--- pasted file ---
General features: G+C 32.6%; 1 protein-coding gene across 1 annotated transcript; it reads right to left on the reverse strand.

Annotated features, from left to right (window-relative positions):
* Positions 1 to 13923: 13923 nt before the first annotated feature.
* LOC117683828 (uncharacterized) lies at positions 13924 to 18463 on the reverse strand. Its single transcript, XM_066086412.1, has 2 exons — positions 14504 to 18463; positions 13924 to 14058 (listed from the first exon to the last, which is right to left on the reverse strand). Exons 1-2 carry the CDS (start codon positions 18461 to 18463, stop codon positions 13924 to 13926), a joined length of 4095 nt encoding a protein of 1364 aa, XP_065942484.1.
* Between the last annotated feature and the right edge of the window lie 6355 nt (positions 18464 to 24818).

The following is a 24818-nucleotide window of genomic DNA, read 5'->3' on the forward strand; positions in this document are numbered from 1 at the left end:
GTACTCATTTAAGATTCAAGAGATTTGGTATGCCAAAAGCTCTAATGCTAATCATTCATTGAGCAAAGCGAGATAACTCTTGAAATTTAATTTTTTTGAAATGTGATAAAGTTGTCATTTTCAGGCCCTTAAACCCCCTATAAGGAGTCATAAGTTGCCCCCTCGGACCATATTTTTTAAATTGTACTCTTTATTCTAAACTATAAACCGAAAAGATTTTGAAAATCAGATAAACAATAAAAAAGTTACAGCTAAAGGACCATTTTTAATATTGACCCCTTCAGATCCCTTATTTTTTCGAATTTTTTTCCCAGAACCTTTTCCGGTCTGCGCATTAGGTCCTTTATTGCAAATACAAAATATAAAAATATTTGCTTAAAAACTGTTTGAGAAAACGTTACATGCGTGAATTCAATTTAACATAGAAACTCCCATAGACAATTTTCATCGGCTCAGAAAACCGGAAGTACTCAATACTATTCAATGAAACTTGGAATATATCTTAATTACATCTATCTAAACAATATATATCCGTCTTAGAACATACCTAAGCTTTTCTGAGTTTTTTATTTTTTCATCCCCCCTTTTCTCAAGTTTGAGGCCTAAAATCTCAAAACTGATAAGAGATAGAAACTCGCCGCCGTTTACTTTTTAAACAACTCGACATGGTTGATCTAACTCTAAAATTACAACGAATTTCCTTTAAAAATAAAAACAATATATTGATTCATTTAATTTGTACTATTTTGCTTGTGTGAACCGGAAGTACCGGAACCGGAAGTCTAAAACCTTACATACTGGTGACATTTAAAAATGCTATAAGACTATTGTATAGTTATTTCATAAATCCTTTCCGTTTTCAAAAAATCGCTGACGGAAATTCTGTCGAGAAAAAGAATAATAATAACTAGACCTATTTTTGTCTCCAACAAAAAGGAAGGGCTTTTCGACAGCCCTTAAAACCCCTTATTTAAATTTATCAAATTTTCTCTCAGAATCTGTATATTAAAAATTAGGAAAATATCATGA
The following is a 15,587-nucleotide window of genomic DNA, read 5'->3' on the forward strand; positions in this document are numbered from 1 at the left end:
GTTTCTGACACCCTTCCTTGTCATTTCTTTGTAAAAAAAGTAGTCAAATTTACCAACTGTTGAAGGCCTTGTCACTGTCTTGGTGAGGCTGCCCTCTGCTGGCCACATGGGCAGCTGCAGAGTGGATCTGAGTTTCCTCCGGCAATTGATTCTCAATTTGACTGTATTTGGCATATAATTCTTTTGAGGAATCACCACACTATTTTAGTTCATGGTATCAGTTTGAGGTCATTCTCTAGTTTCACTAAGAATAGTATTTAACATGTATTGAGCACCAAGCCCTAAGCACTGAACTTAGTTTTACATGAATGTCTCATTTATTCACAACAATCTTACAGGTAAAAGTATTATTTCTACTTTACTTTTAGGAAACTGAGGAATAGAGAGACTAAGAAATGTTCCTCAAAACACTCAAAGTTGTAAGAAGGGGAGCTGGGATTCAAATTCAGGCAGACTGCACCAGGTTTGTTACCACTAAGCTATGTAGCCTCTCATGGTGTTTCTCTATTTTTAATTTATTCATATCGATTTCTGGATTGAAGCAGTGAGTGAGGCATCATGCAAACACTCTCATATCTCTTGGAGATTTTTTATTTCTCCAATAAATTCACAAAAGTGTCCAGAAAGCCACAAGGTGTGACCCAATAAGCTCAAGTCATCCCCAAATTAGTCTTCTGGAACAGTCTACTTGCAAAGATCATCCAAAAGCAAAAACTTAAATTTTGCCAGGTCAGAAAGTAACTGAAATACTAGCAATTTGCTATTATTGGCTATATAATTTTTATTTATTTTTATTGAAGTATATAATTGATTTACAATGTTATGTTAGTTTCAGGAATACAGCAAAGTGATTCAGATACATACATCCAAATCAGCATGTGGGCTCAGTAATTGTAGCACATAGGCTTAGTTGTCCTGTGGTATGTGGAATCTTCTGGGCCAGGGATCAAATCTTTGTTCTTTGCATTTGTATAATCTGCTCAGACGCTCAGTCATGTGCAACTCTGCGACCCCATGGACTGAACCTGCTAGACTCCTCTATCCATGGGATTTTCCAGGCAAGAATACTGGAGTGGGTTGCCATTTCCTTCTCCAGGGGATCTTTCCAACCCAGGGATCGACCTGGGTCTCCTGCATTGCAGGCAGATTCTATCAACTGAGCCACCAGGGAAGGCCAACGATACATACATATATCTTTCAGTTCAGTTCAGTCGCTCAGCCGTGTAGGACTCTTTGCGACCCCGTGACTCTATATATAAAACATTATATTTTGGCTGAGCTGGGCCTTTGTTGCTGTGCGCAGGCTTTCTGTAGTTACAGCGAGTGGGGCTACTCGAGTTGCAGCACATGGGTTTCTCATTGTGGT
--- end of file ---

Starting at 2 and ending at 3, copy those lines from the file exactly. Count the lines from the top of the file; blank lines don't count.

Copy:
Annotated features, from left to right (window-relative positions):
* Positions 1 to 13923: 13923 nt before the first annotated feature.